On Monday, May 31 2010, school going children in the United States of America were embarking on their summer holiday marking the close of the school academic year. It was Memorial Day like any other for the school going children. However, this was not the case for one Mrs. Alise Williams. Mrs. Alise’s family woke up to a rude shock after finding their sixteen-year-old son dead in his bedroom.
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Christian Taylor hanged himself as a result of depression that was caused by bullying that he was subjected to in school. The teenager was a freshman at Grafton High School in Yorktown, and according to his mother, he had complained that he was a victim of bullying in school.
The matter had been reported to the authorities at York-Poquosen police department, but after investigations by the police proved that there was no apparent criminal conduct on the part of the accused students, the investigations came to a close. But Mrs. Alise reports that her son’s tormentors continued bullying her son making him commit suicide (Molland, 2010).
Christian Taylor is one among the many teenagers in this country who are bullied both within and without school by their peers. According to the Suicide Prevention Resource Center [SPRC] (2011), 32 percent of American students aged between 12 and 18 years reported to be victims of bullying both within and without their school.
This was in the 2007-2008 school year. According to SPRC (2011), 21 percent of the students polled reported that they were bullied at least once every month. 10 percent of them said they were bullied at least once per week, while 7 percent were bullied on a daily basis.
Scholars such as Carney (2011) are of the view that both victims and perpetrators of this heinous behavior are at risk of committing suicide as compared to their colleagues. This has led to the emergence of a new term within the school and teenage health circles to describe suicide related to bullying. Bullycide is described by Carney (2011) as the form of suicide that is a result of the effects of bullying. This is for example suicide arising from depression that is caused by bullying in school.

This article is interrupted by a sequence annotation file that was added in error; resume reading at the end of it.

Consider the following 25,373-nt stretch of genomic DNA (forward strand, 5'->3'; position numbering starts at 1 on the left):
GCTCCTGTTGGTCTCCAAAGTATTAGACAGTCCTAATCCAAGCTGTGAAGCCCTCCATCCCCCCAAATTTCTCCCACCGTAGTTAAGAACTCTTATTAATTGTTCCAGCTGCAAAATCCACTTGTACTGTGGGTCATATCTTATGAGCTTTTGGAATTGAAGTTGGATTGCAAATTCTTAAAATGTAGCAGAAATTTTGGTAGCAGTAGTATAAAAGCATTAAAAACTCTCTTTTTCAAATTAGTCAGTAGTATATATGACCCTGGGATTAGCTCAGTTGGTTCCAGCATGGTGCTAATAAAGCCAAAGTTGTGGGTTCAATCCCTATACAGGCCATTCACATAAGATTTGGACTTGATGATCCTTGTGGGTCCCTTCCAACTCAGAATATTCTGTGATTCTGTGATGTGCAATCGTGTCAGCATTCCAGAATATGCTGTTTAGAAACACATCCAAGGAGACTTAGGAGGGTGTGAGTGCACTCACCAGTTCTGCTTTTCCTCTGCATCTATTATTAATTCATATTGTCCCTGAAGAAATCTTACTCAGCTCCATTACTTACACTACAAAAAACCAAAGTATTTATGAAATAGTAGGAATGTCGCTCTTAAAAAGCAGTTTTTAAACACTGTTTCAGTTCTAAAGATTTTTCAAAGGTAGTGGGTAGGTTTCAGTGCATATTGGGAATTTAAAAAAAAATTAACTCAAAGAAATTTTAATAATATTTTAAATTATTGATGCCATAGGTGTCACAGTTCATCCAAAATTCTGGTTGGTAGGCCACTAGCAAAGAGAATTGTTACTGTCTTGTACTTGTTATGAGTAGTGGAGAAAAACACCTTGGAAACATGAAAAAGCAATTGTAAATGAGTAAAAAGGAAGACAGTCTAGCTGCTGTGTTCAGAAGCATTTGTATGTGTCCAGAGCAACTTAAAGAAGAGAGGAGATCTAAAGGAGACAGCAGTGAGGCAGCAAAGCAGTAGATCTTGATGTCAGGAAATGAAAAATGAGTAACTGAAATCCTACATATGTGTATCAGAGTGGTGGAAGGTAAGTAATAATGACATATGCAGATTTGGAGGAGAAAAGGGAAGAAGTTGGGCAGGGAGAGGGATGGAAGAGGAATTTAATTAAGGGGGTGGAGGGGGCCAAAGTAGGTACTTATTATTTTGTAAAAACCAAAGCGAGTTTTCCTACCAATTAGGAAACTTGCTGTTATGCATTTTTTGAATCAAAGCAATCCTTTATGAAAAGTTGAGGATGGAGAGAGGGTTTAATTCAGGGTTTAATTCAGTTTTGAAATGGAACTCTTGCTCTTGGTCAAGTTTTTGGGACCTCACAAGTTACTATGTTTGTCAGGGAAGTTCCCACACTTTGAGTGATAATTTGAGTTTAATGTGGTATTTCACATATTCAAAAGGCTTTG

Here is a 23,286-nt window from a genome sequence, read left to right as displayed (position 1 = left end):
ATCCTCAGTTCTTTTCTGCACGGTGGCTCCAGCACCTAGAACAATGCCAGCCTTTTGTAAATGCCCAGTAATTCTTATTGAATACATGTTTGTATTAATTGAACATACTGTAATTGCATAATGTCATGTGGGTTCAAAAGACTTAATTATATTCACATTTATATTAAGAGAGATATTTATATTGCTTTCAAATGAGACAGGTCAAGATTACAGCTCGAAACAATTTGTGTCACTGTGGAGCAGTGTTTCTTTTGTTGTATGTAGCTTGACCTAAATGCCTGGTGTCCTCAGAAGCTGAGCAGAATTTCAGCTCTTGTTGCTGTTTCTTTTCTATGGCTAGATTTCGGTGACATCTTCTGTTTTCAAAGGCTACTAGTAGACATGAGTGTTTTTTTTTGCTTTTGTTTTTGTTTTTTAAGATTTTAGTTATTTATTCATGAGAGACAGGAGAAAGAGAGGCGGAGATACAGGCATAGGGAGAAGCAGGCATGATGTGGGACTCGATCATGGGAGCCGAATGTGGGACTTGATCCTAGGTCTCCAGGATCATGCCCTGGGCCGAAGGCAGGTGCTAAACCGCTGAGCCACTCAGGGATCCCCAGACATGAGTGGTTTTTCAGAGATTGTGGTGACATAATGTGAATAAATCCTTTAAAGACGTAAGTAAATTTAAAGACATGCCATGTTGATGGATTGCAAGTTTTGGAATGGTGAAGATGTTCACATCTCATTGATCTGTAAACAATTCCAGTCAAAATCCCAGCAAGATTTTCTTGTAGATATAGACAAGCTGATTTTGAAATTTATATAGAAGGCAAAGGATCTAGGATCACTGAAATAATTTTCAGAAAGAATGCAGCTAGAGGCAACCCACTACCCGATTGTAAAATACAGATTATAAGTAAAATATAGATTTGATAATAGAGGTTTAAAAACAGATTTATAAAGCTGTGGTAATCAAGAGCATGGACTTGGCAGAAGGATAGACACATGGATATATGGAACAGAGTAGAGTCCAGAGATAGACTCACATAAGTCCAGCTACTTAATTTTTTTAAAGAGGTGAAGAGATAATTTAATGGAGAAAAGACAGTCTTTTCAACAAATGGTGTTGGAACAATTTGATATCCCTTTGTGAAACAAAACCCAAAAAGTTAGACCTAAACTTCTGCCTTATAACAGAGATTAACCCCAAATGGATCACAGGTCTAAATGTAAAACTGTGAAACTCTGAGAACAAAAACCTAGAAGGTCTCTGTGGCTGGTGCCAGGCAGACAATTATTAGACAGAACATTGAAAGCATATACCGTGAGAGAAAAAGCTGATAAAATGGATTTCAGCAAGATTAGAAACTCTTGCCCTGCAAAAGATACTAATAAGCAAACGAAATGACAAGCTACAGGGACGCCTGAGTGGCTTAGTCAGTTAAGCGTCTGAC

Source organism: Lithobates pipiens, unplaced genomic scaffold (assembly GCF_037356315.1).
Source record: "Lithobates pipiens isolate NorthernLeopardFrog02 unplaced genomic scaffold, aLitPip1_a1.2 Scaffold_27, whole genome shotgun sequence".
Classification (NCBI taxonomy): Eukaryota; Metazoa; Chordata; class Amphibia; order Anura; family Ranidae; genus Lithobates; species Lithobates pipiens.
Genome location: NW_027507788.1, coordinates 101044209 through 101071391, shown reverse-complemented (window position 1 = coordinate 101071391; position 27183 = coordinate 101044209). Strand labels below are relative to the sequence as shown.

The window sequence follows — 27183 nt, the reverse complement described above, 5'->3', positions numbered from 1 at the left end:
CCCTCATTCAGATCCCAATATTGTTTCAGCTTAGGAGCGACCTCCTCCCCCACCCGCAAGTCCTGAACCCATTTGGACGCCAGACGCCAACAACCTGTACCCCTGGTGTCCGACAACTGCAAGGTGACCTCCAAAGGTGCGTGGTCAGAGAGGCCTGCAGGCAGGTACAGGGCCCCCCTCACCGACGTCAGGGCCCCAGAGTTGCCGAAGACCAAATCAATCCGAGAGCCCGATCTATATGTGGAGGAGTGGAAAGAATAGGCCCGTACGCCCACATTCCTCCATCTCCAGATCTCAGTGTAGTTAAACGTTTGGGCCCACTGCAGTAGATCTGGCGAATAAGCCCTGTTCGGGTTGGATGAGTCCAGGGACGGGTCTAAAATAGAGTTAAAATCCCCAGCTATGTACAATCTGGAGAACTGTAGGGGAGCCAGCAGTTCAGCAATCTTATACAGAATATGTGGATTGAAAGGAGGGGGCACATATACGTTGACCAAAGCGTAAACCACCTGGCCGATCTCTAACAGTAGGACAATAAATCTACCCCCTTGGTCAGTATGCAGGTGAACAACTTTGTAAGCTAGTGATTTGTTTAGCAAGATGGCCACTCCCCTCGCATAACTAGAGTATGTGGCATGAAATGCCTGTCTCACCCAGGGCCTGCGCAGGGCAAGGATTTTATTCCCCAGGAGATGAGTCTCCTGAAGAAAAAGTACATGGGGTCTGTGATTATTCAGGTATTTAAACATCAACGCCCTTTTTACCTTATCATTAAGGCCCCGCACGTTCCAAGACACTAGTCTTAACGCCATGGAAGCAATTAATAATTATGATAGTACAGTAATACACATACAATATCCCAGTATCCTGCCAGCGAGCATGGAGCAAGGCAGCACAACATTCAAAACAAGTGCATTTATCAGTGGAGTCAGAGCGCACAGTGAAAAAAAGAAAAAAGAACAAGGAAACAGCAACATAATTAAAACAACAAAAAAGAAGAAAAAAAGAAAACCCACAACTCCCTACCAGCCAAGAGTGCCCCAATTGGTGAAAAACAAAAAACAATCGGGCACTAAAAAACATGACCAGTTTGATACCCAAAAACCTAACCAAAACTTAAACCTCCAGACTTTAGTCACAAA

The proposed study is going to look at the relationship between bullying and teenage suicide in this country. This proposal is going to review relevant literature touching on this issue, summarizing past research which will help in explaining why the proposed study is important. The proposal is going to provide the reader with the methodology that will be adopted in carrying out the study. This will include the sampling technique, data collection method and data analysis.
The main objective of the proposed study is to examine the relationship between bullying and teenage suicide in the United States of America.
- Analyze the causes of bullying among teenagers in the country
- Analyze the effects of bullying among victims, perpetrators and by-standers
- Analyze the relationship between bullying in school and suicide among teenagers in the United States of America
- Analyze the relationship between bullying and depression among teenagers in the United States of America
- What are the causes of bullying among teenagers in the country?
- What are the effects of bullying among teenagers in the country?
- What is the relationship between bullying and suicide among teenagers?
- What is the relationship between bullying and depression among teenagers in the country?
According to Klomek, Sourander & Gould (2011), bullying is regarded as a significant public health issue in America and other countries in the developed world. This is given the fact that the impacts of this behavior among teenagers are devastating.
Klomek et al. (2011) are of the view that many studies have been conducted in this area. The studies have shown that bullying and suicide are related among teenagers of school going age. Most of the studies in this field have been cross-sectional in nature. Scholars have found that bullying is associated with depression and suicidal tendencies among teenagers. Klomek et al. (2011) are of the view that these findings have been made in teenagers in elementary, middle and high schools in America and other western nations.